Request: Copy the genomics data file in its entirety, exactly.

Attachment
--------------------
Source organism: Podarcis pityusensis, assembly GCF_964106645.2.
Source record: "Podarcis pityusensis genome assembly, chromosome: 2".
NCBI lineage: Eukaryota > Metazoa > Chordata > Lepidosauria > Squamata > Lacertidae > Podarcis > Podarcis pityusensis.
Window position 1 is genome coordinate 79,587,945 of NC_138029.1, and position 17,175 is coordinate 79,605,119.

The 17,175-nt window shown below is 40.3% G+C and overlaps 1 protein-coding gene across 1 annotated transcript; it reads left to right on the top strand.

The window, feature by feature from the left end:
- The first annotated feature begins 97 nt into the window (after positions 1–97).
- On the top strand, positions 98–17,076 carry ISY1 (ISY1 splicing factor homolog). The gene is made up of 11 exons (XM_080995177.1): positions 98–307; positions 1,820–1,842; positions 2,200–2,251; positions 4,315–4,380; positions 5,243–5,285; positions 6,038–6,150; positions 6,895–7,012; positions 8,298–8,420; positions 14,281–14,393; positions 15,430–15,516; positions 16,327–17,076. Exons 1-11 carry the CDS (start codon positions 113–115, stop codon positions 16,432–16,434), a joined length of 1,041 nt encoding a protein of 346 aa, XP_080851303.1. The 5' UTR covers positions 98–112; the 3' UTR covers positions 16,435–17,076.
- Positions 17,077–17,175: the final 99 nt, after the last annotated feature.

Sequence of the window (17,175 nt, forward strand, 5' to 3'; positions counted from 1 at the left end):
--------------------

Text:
Source organism: Podarcis pityusensis, assembly GCF_964106645.2.
Source record: "Podarcis pityusensis genome assembly, chromosome: 2".
NCBI lineage: Eukaryota > Metazoa > Chordata > Lepidosauria > Squamata > Lacertidae > Podarcis > Podarcis pityusensis.
Window position 1 is genome coordinate 79,587,945 of NC_138029.1, and position 17,175 is coordinate 79,605,119.

The 17,175-nt window shown below is 40.3% G+C and overlaps 1 protein-coding gene across 1 annotated transcript; it reads left to right on the top strand.

The window, feature by feature from the left end:
- The first annotated feature begins 97 nt into the window (after positions 1–97).
- On the top strand, positions 98–17,076 carry ISY1 (ISY1 splicing factor homolog). The gene is made up of 11 exons (XM_080995177.1): positions 98–307; positions 1,820–1,842; positions 2,200–2,251; positions 4,315–4,380; positions 5,243–5,285; positions 6,038–6,150; positions 6,895–7,012; positions 8,298–8,420; positions 14,281–14,393; positions 15,430–15,516; positions 16,327–17,076. Exons 1-11 carry the CDS (start codon positions 113–115, stop codon positions 16,432–16,434), a joined length of 1,041 nt encoding a protein of 346 aa, XP_080851303.1. The 5' UTR covers positions 98–112; the 3' UTR covers positions 16,435–17,076.
- Positions 17,077–17,175: the final 99 nt, after the last annotated feature.

Sequence of the window (17,175 nt, forward strand, 5' to 3'; positions counted from 1 at the left end):